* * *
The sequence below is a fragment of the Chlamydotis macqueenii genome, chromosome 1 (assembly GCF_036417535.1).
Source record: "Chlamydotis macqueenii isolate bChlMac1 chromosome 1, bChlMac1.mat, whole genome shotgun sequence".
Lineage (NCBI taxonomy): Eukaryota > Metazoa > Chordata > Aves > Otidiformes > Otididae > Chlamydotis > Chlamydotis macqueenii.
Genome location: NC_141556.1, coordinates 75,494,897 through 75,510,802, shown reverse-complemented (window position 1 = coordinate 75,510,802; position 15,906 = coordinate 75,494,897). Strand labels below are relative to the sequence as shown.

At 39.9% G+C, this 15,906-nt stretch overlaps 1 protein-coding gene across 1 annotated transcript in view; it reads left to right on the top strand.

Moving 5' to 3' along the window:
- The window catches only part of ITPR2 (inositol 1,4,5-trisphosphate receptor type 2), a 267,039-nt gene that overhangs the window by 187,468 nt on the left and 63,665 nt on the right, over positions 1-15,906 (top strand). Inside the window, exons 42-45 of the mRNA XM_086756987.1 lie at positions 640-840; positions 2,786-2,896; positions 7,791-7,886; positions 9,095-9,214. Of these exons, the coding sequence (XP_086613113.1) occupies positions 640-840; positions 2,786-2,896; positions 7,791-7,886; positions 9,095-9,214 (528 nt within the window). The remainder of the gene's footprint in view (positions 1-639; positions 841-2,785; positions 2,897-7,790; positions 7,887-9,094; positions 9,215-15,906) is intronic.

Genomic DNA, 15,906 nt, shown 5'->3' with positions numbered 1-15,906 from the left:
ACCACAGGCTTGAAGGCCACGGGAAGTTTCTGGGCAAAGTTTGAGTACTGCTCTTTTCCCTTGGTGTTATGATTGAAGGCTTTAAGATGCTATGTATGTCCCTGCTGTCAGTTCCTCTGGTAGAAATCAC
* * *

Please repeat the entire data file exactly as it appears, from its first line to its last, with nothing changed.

The sequence below is a fragment of the Chlamydotis macqueenii genome, chromosome 1 (assembly GCF_036417535.1).
Source record: "Chlamydotis macqueenii isolate bChlMac1 chromosome 1, bChlMac1.mat, whole genome shotgun sequence".
Lineage (NCBI taxonomy): Eukaryota > Metazoa > Chordata > Aves > Otidiformes > Otididae > Chlamydotis > Chlamydotis macqueenii.
Genome location: NC_141556.1, coordinates 75,494,897 through 75,510,802, shown reverse-complemented (window position 1 = coordinate 75,510,802; position 15,906 = coordinate 75,494,897). Strand labels below are relative to the sequence as shown.

At 39.9% G+C, this 15,906-nt stretch overlaps 1 protein-coding gene across 1 annotated transcript in view; it reads left to right on the top strand.

Moving 5' to 3' along the window:
- The window catches only part of ITPR2 (inositol 1,4,5-trisphosphate receptor type 2), a 267,039-nt gene that overhangs the window by 187,468 nt on the left and 63,665 nt on the right, over positions 1-15,906 (top strand). Inside the window, exons 42-45 of the mRNA XM_086756987.1 lie at positions 640-840; positions 2,786-2,896; positions 7,791-7,886; positions 9,095-9,214. Of these exons, the coding sequence (XP_086613113.1) occupies positions 640-840; positions 2,786-2,896; positions 7,791-7,886; positions 9,095-9,214 (528 nt within the window). The remainder of the gene's footprint in view (positions 1-639; positions 841-2,785; positions 2,897-7,790; positions 7,887-9,094; positions 9,215-15,906) is intronic.

Genomic DNA, 15,906 nt, shown 5'->3' with positions numbered 1-15,906 from the left:
ACCACAGGCTTGAAGGCCACGGGAAGTTTCTGGGCAAAGTTTGAGTACTGCTCTTTTCCCTTGGTGTTATGATTGAAGGCTTTAAGATGCTATGTATGTCCCTGCTGTCAGTTCCTCTGGTAGAAATCAC